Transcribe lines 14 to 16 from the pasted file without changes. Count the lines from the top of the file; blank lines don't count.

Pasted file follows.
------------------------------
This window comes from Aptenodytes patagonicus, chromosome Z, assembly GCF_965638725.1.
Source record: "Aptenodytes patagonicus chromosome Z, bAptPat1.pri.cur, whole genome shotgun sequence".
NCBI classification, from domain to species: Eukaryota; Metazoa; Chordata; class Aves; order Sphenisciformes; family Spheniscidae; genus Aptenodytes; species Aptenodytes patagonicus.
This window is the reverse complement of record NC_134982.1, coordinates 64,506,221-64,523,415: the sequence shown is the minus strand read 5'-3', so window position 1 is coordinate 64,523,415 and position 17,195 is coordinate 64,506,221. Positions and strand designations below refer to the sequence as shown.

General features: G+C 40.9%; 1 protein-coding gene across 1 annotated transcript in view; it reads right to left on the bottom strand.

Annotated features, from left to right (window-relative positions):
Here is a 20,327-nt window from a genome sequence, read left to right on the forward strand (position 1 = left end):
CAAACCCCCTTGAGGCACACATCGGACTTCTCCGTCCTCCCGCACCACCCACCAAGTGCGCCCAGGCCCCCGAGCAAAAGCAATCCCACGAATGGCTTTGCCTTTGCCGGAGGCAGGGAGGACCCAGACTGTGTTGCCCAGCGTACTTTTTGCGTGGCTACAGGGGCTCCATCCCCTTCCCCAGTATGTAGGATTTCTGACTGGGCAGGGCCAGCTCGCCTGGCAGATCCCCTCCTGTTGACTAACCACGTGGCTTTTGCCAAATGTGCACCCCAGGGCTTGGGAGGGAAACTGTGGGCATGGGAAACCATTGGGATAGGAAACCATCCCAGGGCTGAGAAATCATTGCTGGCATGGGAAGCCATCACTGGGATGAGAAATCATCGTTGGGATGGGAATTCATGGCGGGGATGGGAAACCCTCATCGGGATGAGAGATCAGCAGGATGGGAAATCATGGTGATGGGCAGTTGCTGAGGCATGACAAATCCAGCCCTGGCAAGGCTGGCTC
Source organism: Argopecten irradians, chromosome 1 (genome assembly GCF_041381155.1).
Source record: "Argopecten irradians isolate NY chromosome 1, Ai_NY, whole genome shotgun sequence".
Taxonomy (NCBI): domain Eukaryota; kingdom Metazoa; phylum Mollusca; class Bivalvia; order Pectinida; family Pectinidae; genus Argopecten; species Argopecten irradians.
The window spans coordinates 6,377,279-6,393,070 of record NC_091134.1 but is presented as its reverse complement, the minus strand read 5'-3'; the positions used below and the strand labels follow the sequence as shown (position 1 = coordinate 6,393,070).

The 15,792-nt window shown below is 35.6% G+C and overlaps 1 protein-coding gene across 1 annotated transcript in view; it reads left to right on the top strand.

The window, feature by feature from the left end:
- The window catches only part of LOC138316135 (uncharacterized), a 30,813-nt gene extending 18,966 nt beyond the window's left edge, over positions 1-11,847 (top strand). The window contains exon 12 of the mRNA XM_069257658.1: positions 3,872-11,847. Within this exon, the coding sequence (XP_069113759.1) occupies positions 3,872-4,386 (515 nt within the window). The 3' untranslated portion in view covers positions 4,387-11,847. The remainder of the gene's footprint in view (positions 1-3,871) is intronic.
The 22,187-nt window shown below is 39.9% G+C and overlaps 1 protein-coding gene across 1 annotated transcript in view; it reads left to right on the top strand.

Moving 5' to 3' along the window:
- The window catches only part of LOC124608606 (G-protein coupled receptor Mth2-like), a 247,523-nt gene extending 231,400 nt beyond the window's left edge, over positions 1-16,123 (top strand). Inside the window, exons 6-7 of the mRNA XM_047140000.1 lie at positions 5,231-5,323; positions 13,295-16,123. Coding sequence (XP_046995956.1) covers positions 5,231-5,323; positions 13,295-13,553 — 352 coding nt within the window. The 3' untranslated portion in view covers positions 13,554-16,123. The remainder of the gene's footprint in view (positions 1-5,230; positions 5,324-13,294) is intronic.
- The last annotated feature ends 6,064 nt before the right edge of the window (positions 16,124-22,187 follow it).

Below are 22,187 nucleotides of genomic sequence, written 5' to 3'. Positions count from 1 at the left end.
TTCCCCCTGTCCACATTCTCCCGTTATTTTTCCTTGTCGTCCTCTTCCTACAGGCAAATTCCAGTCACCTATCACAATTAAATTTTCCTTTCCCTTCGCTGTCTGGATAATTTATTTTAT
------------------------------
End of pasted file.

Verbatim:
The window, feature by feature from the left end:
- The window catches only part of LOC138316135 (uncharacterized), a 30,813-nt gene extending 18,966 nt beyond the window's left edge, over positions 1-11,847 (top strand). The window contains exon 12 of the mRNA XM_069257658.1: positions 3,872-11,847. Within this exon, the coding sequence (XP_069113759.1) occupies positions 3,872-4,386 (515 nt within the window). The 3' untranslated portion in view covers positions 4,387-11,847. The remainder of the gene's footprint in view (positions 1-3,871) is intronic.
The 22,187-nt window shown below is 39.9% G+C and overlaps 1 protein-coding gene across 1 annotated transcript in view; it reads left to right on the top strand.